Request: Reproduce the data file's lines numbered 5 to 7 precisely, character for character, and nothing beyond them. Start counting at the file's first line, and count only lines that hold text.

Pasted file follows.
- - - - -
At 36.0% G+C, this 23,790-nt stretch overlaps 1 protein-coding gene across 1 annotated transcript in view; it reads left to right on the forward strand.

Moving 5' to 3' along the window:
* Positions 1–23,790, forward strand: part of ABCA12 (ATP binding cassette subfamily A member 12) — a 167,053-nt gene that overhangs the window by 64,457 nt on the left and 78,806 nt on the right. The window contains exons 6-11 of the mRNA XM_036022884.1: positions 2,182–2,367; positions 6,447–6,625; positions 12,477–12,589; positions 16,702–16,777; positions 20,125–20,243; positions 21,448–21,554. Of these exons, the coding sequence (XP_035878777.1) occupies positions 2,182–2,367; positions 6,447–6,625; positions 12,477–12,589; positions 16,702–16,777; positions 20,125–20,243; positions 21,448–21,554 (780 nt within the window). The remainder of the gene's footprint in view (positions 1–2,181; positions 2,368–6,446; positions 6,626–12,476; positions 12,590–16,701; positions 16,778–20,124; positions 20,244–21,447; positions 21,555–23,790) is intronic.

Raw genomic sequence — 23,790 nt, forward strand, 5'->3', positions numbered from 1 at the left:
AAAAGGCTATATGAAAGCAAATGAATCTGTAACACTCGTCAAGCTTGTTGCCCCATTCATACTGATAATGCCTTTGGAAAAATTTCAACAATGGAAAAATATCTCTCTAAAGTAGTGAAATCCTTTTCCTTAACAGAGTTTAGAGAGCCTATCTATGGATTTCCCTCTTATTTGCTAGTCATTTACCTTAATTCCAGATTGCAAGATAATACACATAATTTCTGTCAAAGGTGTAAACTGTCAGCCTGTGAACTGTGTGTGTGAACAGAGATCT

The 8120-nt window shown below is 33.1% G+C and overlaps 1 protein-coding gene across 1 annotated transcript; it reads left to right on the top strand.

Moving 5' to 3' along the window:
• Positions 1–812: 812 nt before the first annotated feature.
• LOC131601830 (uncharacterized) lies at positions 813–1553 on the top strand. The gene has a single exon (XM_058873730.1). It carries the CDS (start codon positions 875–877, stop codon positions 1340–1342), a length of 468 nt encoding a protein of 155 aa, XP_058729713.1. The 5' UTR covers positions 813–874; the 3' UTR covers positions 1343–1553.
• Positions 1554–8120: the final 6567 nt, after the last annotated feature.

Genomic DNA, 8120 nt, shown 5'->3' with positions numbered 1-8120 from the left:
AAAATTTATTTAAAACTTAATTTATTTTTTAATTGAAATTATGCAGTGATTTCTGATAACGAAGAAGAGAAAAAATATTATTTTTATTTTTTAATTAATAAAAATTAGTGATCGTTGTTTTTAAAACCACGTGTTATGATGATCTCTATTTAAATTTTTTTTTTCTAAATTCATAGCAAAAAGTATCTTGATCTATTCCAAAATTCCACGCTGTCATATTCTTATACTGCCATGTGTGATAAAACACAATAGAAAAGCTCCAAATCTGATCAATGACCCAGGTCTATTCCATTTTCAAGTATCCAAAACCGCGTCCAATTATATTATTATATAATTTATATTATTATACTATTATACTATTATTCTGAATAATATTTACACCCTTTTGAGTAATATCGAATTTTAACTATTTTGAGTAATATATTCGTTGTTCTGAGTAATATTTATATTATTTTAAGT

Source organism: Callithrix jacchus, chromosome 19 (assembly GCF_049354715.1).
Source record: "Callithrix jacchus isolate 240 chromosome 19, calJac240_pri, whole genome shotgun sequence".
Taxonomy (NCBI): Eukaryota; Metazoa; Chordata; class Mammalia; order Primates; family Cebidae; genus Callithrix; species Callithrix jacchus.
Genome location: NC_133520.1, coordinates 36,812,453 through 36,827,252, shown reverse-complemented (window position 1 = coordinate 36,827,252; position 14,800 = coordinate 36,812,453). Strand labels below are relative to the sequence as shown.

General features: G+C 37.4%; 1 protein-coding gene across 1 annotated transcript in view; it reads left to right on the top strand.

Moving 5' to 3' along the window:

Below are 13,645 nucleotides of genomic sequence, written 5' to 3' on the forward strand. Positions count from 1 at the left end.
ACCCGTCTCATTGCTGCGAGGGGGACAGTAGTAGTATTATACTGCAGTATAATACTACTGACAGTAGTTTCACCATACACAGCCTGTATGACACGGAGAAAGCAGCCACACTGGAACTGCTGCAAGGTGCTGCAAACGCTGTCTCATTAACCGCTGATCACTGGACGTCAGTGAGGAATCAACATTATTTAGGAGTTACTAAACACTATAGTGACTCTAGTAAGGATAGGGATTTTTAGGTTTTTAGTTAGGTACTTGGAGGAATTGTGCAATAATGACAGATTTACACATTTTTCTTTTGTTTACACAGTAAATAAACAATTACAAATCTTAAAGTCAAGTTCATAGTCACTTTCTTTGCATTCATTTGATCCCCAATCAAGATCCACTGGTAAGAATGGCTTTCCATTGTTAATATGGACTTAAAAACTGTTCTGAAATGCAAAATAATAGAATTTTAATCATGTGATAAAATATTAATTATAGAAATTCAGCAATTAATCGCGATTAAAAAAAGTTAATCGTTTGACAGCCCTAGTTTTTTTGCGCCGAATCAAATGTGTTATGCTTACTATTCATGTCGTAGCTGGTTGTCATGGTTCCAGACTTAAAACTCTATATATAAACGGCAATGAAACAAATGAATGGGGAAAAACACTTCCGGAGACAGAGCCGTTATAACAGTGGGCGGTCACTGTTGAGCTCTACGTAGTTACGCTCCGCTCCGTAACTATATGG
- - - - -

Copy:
AAAAGGCTATATGAAAGCAAATGAATCTGTAACACTCGTCAAGCTTGTTGCCCCATTCATACTGATAATGCCTTTGGAAAAATTTCAACAATGGAAAAATATCTCTCTAAAGTAGTGAAATCCTTTTCCTTAACAGAGTTTAGAGAGCCTATCTATGGATTTCCCTCTTATTTGCTAGTCATTTACCTTAATTCCAGATTGCAAGATAATACACATAATTTCTGTCAAAGGTGTAAACTGTCAGCCTGTGAACTGTGTGTGTGAACAGAGATCT

The 8120-nt window shown below is 33.1% G+C and overlaps 1 protein-coding gene across 1 annotated transcript; it reads left to right on the top strand.

Moving 5' to 3' along the window: